Five Things the Markets are Talking About: Monday, May 15

Dollar Held to Ransom

Global equities start the week better, shrugging off cyber attack threats, a missile test in North Korea, and weak US data.

Friday’s U.S retail sales and inflation data may suggest that expectations for global growth have run too high.

Nevertheless, investor optimism over China’s international infrastructure plans (an alternative to TPP) is offsetting concerns over the strength of the global economy.

Oil and commodity currencies are surging on expectations for a supply cut.

In Germany, Chancellor Merkel party won an election in the country’s most populous state yesterday, solidifying her lead ahead of Germany national election in September.

The Fed remains on track to hike rates next month with jobless claims at a 28-year low and the unemployment rate down to +4.4%, however, the odds have fallen to +70% from +83% on waning U.S inflation outlook.

On the data front this week, in Japan, GDP for Q1 will be the focus, with growth expected to have accelerated. In the U.K, inflation numbers are due tomorrow, followed by a labor market report Wednesday.

In the U.S, it’s a slow week, however, tomorrow’s industrial production print will provide useful insight into how the factory sector is performing.

1. “Big” dollar losing some love
Last weekend’s G7 Finance Ministers and central bank meeting did not provide any surprises.

G7 reiterated its pledge on FX – “that excess volatility was bad for growth” and declared their commitment against “competitive devaluation.”

Ahead of the U.S open, the FX markets are somewhat subdued with the USD facing resistance from further underwhelming data. The EUR remains steady trading atop of €1.0940, while USD/CHF has dipped below parity to $0.9989. The pound continues to flounder below £1.2950, while USD/JPY is little changed at €113.42.

Petro-currencies (NOK, CAD, MXN) have all got a boost from higher crude oil prices overnight.

Note: Turkish markets will watch President Erodgan’s meeting with U.S President Trump tomorrow. It’s considered crucial for geopolitical developments in the region- USD/TRY is last down -0.3% at $3.5618.

2. Despite geopolitical risks, equities supported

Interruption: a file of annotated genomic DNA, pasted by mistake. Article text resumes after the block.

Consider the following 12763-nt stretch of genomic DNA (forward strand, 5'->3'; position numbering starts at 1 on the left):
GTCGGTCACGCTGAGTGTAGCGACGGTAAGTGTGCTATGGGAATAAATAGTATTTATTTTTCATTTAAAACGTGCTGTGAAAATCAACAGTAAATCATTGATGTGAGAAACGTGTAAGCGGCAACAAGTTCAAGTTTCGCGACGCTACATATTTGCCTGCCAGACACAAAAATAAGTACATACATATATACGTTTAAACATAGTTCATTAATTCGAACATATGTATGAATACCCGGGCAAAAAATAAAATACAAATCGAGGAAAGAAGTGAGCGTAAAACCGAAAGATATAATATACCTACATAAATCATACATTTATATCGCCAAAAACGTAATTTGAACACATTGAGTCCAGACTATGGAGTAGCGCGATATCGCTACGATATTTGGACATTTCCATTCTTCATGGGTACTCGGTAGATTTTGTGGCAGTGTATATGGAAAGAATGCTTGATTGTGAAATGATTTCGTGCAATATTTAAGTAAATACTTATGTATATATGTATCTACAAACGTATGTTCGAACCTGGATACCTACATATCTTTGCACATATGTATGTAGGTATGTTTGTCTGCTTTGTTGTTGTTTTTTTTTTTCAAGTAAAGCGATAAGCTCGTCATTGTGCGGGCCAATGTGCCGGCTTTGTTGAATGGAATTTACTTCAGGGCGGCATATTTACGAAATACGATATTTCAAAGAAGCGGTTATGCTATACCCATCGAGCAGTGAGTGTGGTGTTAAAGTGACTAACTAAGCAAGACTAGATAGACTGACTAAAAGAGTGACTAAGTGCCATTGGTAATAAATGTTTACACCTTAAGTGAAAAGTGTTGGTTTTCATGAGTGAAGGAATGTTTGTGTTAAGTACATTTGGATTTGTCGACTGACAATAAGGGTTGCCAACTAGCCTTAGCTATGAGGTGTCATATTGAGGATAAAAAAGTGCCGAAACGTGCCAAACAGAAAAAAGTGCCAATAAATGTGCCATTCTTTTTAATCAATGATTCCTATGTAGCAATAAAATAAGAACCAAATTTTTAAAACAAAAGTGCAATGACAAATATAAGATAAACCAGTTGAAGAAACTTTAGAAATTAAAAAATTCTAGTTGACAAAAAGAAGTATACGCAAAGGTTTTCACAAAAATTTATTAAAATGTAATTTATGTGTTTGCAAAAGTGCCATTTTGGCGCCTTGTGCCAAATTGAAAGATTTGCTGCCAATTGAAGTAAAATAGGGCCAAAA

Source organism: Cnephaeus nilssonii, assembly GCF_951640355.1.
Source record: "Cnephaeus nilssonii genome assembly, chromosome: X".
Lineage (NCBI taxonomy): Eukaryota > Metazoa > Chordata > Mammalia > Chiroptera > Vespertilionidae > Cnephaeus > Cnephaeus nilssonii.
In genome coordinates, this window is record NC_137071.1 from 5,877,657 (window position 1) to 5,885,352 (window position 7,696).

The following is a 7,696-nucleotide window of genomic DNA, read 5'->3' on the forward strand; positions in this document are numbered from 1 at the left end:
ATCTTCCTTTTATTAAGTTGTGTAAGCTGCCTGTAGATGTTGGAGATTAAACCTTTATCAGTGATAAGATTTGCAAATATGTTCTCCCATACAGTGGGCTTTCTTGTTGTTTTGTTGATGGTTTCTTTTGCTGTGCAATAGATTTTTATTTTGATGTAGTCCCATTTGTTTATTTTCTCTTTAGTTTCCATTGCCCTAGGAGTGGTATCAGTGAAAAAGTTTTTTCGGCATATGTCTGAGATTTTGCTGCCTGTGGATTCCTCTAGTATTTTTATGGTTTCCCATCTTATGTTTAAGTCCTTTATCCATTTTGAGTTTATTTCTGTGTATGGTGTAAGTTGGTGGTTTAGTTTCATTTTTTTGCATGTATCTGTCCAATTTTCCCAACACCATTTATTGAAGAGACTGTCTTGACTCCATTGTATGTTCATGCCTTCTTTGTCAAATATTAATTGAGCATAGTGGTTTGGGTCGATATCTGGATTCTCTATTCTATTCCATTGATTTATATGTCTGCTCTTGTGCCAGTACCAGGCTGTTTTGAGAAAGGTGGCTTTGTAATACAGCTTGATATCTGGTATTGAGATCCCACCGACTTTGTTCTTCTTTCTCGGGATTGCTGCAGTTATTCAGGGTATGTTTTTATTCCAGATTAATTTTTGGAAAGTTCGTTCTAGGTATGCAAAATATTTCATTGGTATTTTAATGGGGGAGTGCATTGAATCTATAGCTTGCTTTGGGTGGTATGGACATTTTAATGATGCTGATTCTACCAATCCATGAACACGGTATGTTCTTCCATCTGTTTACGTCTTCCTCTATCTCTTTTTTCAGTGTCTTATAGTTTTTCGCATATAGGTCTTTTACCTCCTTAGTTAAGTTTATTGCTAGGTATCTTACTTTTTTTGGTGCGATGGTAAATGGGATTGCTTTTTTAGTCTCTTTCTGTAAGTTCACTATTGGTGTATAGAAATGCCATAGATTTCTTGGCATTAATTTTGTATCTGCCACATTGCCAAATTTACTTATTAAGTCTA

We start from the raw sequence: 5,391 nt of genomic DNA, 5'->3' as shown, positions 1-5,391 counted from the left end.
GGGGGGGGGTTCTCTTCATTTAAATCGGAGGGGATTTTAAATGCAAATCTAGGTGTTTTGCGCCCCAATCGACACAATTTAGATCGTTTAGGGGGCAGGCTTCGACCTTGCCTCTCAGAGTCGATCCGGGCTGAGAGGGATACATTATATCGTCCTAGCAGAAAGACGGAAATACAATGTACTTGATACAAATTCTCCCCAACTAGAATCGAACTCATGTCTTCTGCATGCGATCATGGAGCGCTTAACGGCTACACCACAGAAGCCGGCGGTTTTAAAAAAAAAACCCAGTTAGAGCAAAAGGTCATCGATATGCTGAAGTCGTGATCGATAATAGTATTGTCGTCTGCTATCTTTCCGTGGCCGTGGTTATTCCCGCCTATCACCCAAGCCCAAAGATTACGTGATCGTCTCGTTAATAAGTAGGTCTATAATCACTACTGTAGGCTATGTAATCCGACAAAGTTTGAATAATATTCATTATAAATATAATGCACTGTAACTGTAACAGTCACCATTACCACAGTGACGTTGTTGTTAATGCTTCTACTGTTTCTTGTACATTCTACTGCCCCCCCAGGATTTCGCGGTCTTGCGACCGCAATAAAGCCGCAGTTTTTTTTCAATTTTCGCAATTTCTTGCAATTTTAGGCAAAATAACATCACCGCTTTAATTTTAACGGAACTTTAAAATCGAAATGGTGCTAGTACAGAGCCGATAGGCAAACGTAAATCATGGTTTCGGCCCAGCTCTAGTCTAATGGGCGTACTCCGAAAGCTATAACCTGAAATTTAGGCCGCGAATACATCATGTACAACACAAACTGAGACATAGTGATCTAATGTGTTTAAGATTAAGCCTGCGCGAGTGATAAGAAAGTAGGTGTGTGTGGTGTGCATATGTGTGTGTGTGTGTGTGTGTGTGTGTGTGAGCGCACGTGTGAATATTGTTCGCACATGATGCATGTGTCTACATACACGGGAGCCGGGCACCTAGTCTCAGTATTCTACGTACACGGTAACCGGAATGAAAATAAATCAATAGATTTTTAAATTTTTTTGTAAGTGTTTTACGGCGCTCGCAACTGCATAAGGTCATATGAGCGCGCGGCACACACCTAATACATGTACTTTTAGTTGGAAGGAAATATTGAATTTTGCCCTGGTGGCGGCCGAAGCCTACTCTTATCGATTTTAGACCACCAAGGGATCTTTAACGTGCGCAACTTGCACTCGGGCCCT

Resilient Asian stocks continue to trade atop of their two-year high overnight, shaking off threats from by a ransom ware attack and North Korea saber rattling.

In Japan, regional stocks were small pressured by a stronger yen (¥113.47). The Nikkei share average fell -0.1%, while the broader Topix fell -0.04%.

In Hong Kong, the Hang Seng China Enterprises Index rose +1.5%, climbing for a sixth consecutive session.

In China, the Shanghai Composite Index rose +0.2%, and the Hang Seng Index advanced +0.7%.

In Europe, it’s a quiet start to trading despite the event packed weekend. The Eurostoxx 600 has added +0.2%, after touching the highest level in two years last week. The FTSE has got a boost from the uptick in commodities.

U.S stocks are set to open little changed.

Indices: Stoxx50 -0.2% at 3631, FTSE +0.1% at 7444, DAX little changed at 12763, CAC-40 -0.1% at 5400, IBEX-35 +0.2% at 10920, FTSE MIB +0.3% at 21642, SMI -0.3% at 9100, S&P 500 Futures +0.1%=

3. Oil jumps as Russia and the Saudi’s back longer supply cuts
Oil prices have rallied more than +2% ahead of the U.S open, after Saudi Arabia and Russia said supply cuts need to last into next-year.

The market views this as a step towards keeping an OPEC-led deal to support prices in place longer than originally agreed.

Energy ministers from both countries said that supply cuts should be extended for nine months, until March 2018.

Note: That is longer than the optional six-month extension specified in the November 2017 deal.

Brent crude has rallied +$1.20 to +$52.04 a barrel, while U.S light crude (WTI) is up +$1.18 at +$49.02 a barrel.

Note: Global inventories remain high, and the output from other producers, especially the U.S is rising, which is keeping prices below the psychological +$60 some OPEC members would like to see.

OPEC and non-OPEC countries meet to decide policy on May 25 in Vienna. Data on Friday showed that U.S energy firms added oilrigs for a 17th consecutive week, extending a 12-month drilling recovery.

Gold prices have edged higher on weaker-than-expected U.S data and a missile test by North Korea over the weekend pressured the dollar. Spot gold is up + 0.3% at +$1,232.45 per ounce. The yellow metal rose +0.3% on Friday.

4. Global yields on the move
Frida’s disappointing U.S data (Retail Sales and CPI) has fixed income dealers trimming the odds for a Fed hike next month. Fed fund futures currently see a +70% chance of a hike, down from +83% Friday morning.

The yield on 10-year Treasury notes has backed +1 bps to +2.34%, after dropping -6 bps Friday when the weaker-than-expected CPI report buoyed bond prices.

Elsewhere, yields on Aussie 10’s lost -5 bps to +2.59%. Benchmark yields in France and Germany rose +1 bps.

A rise in German yields above the psychological +0.5% mark is expected to meet with strong resistance, however, the strengthening economic development in the eurozone and the robust outlook may make ECB monetary policy normalization conceivable and even sooner than later.

5. China’s Xi and data
China President Xi said on Sunday that China would “strike a balance between financial stability, gradual deleveraging, and steady economic growth, noting that China was capable of maintaining stability in its financial markets.”

Such market-friendly language helped offset economic concerns triggered by news that China’s factory output and fixed asset investment growth cooled more than expected last month.

China April Industrial Production: y/y – +6.5% vs. +7.0%e, while Retail Sales: y/y – +10.7% vs. +10.8%e.

China National Bureau of Statistics (NBS) said that economic growth was still within a “reasonable range,” yet; overcapacity remained a serious problem in some sectors.